According to the preferred process, and with reference to FIGS. 1 and 3, multiple lens elements 12 are made from a glass wafer, such as the wafer 10, as follows. A first photoresist pattern is formed with openings that define the slots 14 for each of the lens elements 12. Then, a conventional fluoride-based plasma etch step is performed for a time duration that etches openings corresponding to the slots 14 to a depth almost exactly halfway through the wafer 10. Then, a conformal titanium nitride deposition step is performed to coat the walls within the openings with a thin film of titanium nitride, one surface of which later defines mirror 28. The thickness of the titanium nitride deposition is preferably controlled to make the mirror 28 more than 90 percent reflective. The photoresist is then stripped and a second photoresist pattern is formed that has openings that define the angled surfaces at the opposite ends of each lens element 12 where the mirrors 36 and 38 are to be formed. A second plasma etch is performed to cut a second set of openings vertically down into the wafer 10, the openings having walls that include the surfaces on which the mirrors 36 and 38 will be formed. Then, a second conformal titanium nitride deposition step is performed to coat the walls with the second set of openings with titanium nitride, the walls including surfaces that define the position of the mirrors 36 and 38 on the finished lens elements 12. The second photoresist pattern is then stripped off the wafer 10. The thickness of the second titanium nitride deposition is preferably controlled so that the mirrors 36 and 38 are very nearly 62 percent reflective.
 The process continues with formation of a third photoresist pattern on the wafer 10 with openings for defining the front lens 30 of each element 12. A plasma etch cuts down into the wafer 10 from the front surface 26 to a depth that is almost precisely halfway through the thickness of the wafer, which is achieved by controlling the etch duration. When the lens elements 12 are later separated from the wafer 10, the front lens 30 of each element 12 will be provided by this patterning and etching sequence.
 Next, the wafer 10 is turned upside down and a fourth photoresist pattern is formed on the back side of the wafer 10 to define the surfaces that will become the back lens 32 of each lens element 12. Then, a plasma etch is performed to etch openings in the wafer 10 through corresponding openings in the photoresist pattern to define surfaces that include the surfaces of each back lens 32 of each lens element 12. The fourth photoresist pattern is then stripped away. As seen in FIG. 3, the result of the etching is that back lens 32 is defined by a surface cut straight down from the back surface 34 halfway through the lens element 12.
 A fifth photoresist pattern is formed to define the outlines of the lens elements 12, as shown in FIG. 1, with their connecting rods 16. This photoresist pattern can be formed on the front side of the wafer 10, or a mirror-image pattern can be formed on the back side. A plasma etch then is performed to cut through the wafer 10 to provide the structures shown in FIG. 1. Individual lens elements 12 are then provided by cutting the rods 16 as previously described.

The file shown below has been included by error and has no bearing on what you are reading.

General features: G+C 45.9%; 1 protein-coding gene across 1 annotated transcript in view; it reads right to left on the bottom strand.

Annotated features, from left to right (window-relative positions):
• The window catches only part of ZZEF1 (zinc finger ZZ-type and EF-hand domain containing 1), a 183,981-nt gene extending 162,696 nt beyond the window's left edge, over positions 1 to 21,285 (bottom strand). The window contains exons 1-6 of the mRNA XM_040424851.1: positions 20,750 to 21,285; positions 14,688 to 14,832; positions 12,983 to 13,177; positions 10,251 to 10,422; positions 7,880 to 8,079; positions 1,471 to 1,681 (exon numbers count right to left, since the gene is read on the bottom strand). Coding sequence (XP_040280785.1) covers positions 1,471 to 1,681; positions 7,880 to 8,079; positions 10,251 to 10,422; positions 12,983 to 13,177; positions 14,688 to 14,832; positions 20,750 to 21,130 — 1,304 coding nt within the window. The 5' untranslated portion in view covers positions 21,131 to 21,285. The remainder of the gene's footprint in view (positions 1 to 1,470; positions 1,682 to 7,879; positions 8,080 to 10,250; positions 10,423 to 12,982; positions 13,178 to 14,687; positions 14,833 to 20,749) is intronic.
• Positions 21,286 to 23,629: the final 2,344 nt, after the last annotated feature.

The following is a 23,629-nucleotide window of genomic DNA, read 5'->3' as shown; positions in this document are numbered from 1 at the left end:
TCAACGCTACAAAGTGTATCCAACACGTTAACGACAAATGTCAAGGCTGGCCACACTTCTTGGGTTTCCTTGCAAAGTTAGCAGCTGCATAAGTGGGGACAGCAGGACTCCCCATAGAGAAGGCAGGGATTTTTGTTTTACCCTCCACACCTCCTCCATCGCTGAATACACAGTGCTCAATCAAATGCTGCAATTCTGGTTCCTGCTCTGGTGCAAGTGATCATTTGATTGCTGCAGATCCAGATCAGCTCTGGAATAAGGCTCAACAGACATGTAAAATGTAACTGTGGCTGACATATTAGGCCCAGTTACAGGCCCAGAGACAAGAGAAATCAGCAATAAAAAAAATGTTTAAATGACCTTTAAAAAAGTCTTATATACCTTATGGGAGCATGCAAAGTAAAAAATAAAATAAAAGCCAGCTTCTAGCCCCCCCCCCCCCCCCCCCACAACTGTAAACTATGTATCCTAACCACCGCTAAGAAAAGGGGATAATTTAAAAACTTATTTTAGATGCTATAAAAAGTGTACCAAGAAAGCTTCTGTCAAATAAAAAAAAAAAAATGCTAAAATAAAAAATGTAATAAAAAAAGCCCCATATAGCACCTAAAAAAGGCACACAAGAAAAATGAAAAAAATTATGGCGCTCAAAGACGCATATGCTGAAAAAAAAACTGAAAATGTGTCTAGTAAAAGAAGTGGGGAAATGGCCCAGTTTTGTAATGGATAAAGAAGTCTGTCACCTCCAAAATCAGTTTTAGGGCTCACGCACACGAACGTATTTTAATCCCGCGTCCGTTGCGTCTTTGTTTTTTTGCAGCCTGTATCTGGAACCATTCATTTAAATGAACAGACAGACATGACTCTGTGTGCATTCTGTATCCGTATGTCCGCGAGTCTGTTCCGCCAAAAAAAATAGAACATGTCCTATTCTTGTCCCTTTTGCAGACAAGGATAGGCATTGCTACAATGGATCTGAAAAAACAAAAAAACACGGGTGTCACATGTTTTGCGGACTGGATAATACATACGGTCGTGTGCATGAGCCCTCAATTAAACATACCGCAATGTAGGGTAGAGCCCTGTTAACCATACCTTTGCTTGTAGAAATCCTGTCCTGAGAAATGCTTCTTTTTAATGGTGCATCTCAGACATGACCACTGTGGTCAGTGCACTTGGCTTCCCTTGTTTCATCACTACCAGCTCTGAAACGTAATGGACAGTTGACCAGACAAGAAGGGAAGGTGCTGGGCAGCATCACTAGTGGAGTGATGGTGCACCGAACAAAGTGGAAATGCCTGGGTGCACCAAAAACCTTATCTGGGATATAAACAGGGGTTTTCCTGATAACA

A similar but less complicated sequence of steps can be used to form the base elements 22 within the wafer 20 of FIG. 2. Since it is desirable for mirror 80 to be fully or almost fully reflective, a relatively thick titanium nitride deposition can be used. Alternatively, an aluminum deposition can be performed. In either case, the deposition step proceeds after appropriate windows are etched through a photoresist pattern. If aluminum is used for the mirrors 80 of each base element 22, a nearly 100 percent reflective surface can be achieved. To keep the mirrors 80 from oxidizing and adversely affecting their reflectivity, a thin glass layer is deposited on the aluminum immediately after the metal deposition step.
 Although preferred embodiments of the invention have been described, it will be appreciated that various changes can be made without departing from the spirit and scope of the invention as defined by the appended claims.
 Other objects and advantages of the invention will become apparent from the following description of the invention, with reference to the accompanying drawings, in which:
FIG. 1 is a plan view of a glass wafer that has been etched to provide multiple lens elements;
FIG. 2 is a plan view of a glass wafer that has been etched to provide multiple base elements;
FIG. 3 is a perspective view of a lens element after it has been separated from the wafer of FIG. 1, the view looking at the back side of the lens element; and
FIG. 4 is a side view of an assembled optical unit and supporting semiconductor chip that provides an electro-optical interface, the optical unit including a lens element mounted on a base element.
 The present invention generally relates to optical elements for use in transmitting laser light to and from an optical disc, and more particularly to techniques for miniaturizing such optical elements.
 A principle object of the present invention is an improvement in the manufacture of glass components and related structures used in optical disc systems. The present invention has advantageous application with miniature optical discs.